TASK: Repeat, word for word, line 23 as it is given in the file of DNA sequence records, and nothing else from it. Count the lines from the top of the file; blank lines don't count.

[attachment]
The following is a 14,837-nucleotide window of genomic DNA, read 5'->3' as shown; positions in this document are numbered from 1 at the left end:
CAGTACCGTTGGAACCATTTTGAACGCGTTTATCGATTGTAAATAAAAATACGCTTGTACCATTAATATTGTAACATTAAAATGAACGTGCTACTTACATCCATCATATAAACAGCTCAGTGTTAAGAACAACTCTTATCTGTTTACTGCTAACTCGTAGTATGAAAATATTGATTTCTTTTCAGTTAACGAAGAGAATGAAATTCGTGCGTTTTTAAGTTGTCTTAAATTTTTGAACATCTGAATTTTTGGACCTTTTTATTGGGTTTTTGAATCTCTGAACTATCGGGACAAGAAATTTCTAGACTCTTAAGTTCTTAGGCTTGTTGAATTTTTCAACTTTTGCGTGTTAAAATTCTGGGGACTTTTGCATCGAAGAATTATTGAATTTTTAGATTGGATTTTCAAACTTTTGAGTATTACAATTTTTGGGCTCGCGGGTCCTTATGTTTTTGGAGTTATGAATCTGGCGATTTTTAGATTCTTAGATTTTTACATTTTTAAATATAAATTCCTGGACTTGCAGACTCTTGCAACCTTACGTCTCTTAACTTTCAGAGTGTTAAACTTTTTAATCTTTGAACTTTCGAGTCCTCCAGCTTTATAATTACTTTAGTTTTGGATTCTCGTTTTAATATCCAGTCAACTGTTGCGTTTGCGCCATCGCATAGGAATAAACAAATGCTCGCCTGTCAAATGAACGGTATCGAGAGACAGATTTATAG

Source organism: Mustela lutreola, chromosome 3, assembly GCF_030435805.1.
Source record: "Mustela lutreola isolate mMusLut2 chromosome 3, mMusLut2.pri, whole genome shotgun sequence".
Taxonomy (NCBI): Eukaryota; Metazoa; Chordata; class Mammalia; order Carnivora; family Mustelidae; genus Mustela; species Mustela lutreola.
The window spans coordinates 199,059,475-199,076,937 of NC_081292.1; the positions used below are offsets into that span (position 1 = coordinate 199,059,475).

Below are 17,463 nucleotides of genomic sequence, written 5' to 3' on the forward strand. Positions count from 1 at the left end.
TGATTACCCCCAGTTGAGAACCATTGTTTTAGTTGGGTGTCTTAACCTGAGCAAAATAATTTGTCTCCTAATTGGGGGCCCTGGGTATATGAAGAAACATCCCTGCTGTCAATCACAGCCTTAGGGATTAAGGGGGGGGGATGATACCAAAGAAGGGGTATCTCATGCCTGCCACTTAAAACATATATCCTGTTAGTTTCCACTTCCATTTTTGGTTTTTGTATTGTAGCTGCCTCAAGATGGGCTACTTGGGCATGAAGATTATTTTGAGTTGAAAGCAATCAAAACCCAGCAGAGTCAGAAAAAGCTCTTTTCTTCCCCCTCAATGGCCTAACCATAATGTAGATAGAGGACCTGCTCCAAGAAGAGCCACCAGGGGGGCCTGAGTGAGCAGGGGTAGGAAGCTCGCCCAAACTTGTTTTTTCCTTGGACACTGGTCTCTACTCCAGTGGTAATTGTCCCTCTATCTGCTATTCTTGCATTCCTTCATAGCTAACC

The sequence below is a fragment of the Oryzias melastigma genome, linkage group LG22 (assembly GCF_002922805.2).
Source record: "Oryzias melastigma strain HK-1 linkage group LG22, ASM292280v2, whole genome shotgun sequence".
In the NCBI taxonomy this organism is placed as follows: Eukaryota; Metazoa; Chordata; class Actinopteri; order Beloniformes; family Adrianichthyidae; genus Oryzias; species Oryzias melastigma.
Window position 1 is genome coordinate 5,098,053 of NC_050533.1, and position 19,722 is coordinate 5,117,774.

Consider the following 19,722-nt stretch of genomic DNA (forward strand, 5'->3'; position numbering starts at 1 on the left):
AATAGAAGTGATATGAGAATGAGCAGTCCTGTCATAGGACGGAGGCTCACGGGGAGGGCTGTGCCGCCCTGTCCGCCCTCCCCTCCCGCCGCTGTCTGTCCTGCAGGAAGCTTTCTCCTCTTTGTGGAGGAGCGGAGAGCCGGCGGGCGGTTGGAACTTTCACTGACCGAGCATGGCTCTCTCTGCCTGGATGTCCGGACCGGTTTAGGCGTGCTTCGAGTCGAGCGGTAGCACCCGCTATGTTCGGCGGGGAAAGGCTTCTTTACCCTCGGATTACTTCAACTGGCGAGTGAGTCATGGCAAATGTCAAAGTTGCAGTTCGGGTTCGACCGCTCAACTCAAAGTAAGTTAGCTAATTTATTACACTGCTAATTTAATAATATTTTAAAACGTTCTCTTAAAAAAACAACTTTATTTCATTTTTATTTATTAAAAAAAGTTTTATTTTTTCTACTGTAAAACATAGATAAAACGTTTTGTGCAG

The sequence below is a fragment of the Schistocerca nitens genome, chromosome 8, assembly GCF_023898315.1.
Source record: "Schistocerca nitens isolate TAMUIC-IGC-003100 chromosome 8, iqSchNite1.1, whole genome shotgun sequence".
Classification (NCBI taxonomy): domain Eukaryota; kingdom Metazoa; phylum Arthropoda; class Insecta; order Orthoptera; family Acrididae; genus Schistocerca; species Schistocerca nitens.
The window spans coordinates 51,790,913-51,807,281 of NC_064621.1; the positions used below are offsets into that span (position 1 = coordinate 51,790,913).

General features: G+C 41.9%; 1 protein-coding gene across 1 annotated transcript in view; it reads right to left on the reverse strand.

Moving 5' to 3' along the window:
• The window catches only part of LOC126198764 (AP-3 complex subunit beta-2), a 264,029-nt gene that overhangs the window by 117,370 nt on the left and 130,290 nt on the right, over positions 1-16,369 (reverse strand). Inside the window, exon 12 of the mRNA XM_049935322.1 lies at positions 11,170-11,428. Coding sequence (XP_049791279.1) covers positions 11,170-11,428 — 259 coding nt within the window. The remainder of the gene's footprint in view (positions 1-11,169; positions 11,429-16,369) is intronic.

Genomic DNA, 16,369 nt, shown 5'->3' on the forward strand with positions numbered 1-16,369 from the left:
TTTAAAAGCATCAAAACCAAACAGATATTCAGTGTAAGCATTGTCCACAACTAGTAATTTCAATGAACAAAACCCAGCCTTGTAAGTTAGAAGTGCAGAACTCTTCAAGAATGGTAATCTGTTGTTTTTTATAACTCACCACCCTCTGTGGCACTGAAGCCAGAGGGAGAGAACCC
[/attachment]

TTTAAAAGCATCAAAACCAAACAGATATTCAGTGTAAGCATTGTCCACAACTAGTAATTTCAATGAACAAAACCCAGCCTTGTAAGTTAGAAGTGCAGAACTCTTCAAGAATGGTAATCTGTTGTTTTTTATAACTCACCACCCTCTGTGGCACTGAAGCCAGAGGGAGAGAACCC